I am part of a generation that grew up being told that “women can do anything they set themselves up to”. This is the generation that could finally enjoy the fruits (voting, an education, birth control…) of years of struggling and fighting that started with our grandmothers, if not earlier. From grades 5 through 9, I went to an all-girls hardcore catholic school where we were led into believing that we were going to be “agents of change”, that it was our calling to make a difference in the world. We had classes and conferences by empowering role-models, successful, worldly ladies, explaining how women, by their own psychological complexion were ideal candidates to reach the very top of all kinds of businesses and professional roles, as values such as compassion, empathy, connection and our innate ability to communicate were natural to us girls. At the same time we received parallel messages telling us of our important role in the home, how we were meant to be the pillars of our families, how a feminine touch (like leaving flowers by your husbands’ workplace or knowing how to cook a perfect meal, complete with sauce hollandaise) could make the difference in a bad day. How we were to be the rock of our husbands and families. They went on to explain that all of these things were our duty along with other things like managing the household’s budget frugally and efficiently, and yes, emphasizing how our main and most important mission along with all of the above was to procreate and take care of all the children that would be sent to us (those were the words they used!!!).
Trying to succeed at all of those spheres at the same time sounded contradictory. We might be super girls, smart and funny, tough yet romantic, but I have not yet discovered my own superpowers. I cannot be in two places at the same time and I certainly don’t have any control over my crazy hormones. There are so many cultural messages, coming from media, literature, our education, telling us what we are supposed to do. If you take a dip in Art history, starting with the earliest civilizations, one of the first pieces that you study are Venus statues. Those big stone women with a huge belly and big breasts, the earliest dating back to 35,000 – 40,000 years ago, were already telling us that our uttermost important role was (and is?) to bring new humans to the planet. From them on, the role of women in society has very slowly changed, but has, overall been limited to the backstage scenes. Through high-school and university I really enjoyed reading “The Second Sex” by Simone de Beauvoir. Her in depth study about the female condition along time and history is so clear and straight forward that I formed my own ideas and ended up convinced that yes, against all odds, us girls were ready to join Pinky and the Brain and take over the World.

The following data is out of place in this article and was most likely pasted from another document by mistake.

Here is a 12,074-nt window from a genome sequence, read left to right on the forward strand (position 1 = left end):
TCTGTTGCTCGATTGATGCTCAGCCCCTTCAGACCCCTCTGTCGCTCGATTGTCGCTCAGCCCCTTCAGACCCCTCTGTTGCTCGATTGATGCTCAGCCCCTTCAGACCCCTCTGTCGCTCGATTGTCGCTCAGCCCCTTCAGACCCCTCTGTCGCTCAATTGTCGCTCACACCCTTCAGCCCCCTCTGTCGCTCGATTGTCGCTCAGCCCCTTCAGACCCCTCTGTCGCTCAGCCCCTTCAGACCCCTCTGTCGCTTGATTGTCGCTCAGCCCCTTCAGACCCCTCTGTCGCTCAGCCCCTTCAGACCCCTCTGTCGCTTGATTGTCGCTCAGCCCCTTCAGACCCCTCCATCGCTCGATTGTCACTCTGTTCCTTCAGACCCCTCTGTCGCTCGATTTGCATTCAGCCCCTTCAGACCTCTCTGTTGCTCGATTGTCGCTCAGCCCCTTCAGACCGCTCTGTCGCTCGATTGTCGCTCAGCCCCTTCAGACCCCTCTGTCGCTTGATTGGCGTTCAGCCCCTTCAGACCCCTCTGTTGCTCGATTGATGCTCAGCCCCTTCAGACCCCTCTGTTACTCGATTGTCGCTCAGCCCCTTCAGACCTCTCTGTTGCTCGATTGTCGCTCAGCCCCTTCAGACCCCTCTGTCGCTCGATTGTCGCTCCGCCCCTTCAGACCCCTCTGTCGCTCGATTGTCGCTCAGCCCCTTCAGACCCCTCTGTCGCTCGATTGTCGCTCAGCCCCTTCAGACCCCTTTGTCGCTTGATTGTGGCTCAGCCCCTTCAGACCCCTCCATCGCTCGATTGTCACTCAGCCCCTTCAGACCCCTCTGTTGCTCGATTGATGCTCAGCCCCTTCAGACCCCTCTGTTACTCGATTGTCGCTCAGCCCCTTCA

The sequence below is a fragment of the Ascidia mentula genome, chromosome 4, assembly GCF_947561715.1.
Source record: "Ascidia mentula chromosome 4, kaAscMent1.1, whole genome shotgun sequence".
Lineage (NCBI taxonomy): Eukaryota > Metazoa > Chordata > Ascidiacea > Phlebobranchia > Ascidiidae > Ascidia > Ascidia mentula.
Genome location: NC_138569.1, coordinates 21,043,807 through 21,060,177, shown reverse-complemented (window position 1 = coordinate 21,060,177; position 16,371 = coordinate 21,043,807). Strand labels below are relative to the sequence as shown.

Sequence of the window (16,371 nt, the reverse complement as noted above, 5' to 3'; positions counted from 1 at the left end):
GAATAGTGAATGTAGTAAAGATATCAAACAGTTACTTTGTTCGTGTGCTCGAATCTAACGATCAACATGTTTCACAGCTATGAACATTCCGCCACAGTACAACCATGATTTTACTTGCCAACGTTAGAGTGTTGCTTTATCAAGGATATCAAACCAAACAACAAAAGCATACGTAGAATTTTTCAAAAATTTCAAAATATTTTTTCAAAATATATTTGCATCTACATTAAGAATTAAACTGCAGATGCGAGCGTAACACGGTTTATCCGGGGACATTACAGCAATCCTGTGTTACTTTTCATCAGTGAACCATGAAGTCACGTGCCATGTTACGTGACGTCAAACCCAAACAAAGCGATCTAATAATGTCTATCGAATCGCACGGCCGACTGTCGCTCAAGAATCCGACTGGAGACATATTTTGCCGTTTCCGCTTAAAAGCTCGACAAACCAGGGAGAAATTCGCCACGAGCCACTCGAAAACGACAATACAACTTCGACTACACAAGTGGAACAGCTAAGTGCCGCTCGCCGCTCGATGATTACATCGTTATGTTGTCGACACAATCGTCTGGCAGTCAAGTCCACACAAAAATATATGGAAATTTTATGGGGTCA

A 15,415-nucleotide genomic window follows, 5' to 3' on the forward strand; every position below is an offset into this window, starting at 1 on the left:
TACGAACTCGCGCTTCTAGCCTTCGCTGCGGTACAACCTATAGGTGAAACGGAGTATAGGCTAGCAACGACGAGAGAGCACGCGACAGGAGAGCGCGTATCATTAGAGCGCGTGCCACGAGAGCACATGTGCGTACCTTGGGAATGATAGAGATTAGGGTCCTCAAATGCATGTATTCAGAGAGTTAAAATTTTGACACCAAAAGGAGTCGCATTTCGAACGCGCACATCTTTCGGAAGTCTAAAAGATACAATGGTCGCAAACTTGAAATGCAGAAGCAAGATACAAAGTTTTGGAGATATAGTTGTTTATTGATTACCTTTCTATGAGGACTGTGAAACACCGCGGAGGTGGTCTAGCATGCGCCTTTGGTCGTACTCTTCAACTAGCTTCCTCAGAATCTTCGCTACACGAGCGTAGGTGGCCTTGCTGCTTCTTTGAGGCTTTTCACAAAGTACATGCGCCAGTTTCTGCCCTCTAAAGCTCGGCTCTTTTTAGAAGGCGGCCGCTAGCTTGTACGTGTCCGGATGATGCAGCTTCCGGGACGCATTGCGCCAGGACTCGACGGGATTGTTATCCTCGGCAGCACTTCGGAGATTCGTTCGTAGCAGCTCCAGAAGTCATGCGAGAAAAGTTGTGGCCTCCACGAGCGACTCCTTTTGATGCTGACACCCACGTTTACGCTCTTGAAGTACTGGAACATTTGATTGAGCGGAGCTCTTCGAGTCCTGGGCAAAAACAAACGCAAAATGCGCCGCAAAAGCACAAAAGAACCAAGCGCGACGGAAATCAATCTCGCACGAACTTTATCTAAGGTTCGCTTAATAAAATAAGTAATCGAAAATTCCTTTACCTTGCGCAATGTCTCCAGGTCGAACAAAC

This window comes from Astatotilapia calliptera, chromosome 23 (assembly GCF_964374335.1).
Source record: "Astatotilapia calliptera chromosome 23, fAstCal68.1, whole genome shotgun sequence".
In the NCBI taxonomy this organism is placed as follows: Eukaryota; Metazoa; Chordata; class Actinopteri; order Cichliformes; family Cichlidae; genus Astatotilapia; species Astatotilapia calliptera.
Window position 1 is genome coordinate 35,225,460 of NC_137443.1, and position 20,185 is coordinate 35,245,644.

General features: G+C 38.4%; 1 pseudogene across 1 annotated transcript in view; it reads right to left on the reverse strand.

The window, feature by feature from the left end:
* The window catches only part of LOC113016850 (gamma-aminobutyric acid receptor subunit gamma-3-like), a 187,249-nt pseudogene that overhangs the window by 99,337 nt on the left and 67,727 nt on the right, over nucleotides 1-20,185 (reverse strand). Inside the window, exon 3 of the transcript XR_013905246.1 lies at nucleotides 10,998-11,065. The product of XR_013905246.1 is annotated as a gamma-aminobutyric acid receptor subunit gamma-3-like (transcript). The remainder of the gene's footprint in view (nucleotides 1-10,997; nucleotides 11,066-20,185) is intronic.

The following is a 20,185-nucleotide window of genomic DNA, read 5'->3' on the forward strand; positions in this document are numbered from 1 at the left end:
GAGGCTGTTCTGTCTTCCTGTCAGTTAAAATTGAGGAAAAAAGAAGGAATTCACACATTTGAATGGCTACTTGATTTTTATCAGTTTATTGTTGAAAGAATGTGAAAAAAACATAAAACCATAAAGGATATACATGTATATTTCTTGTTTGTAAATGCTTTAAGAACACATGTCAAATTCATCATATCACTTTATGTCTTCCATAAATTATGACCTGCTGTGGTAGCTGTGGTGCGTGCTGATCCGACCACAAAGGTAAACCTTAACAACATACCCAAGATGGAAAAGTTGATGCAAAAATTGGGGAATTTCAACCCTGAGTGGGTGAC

So what does being a woman mean in 2013? Apparently it means that we can finally “have it all”. When I hear such claims I can only laugh. And when I see women discussing these issues and tearing each other down because apparently whatever you do it will be wrong, I can only conclude that we haven’t quite figured it out just yet. It is so sad, this fight between "women”: it seems that whatever choices are made someone will come to tell you how you are not doing it right. And one can only assume that we are all intelligent beings, making the best choices that we can, with the resources, possibilities and information that we have in our hands. We are all just trying to make our best.
As I go through life being unemployed regardless of the fact that I have two scientific degrees, while, at the same time I struggle with what the medical community refers to as infertility (though I refuse to use that term), I think of my junior-high school days and wonder what I did wrong, and when. If I am to judge myself according to the standards I was taught I am clearly failing in all womanly spheres at the same time.
And then I read the news and it breaks my heart (not to mention enrages me) to learn that little girls are sometimes not even allowed to be born, and when they are, they are mutilated, they are forced to work, forced into arranged marriages, are not allowed to study or pursue their dreams, cannot be independent or get positions of power.
It is international woman’s day and I think there is still a fight to be had. We have to fight so that every girl and woman gets the choice to live the life she wants. We have to change the structures in society to ensure that professional success and a family can finally be compatible. And among us girls that have been lucky/blessed enough to enjoy such luxuries as an education, the right to work and develop careers, the choice to have children (or not) to stay at home (or not), to go and work in the world (or to do so from the living room, while dressed in pajamas), to be scientists, lawyers, politicians, doctors, writers, to make a difference… so much kindness is needed. I seriously wish we would just start being nicer to each other, we would stop the judgments, because the beauty of feminism, is that we can *choose* who we want to be. This fight is not over and we should make it possible for every woman and girl in the planet to be able to make these choices for herself.
----------------------------------------------------------------------------------------------------------------------It's International Women's Day. Over at 'Any Other Woman', there will be a day long extravaganza of posts, where many of us will share views and stories (or art, poems, photos) on what it means to be a Woman, today, in 2013. Head over there, I am sure there will be wisdom galore.
Images via here , here and here.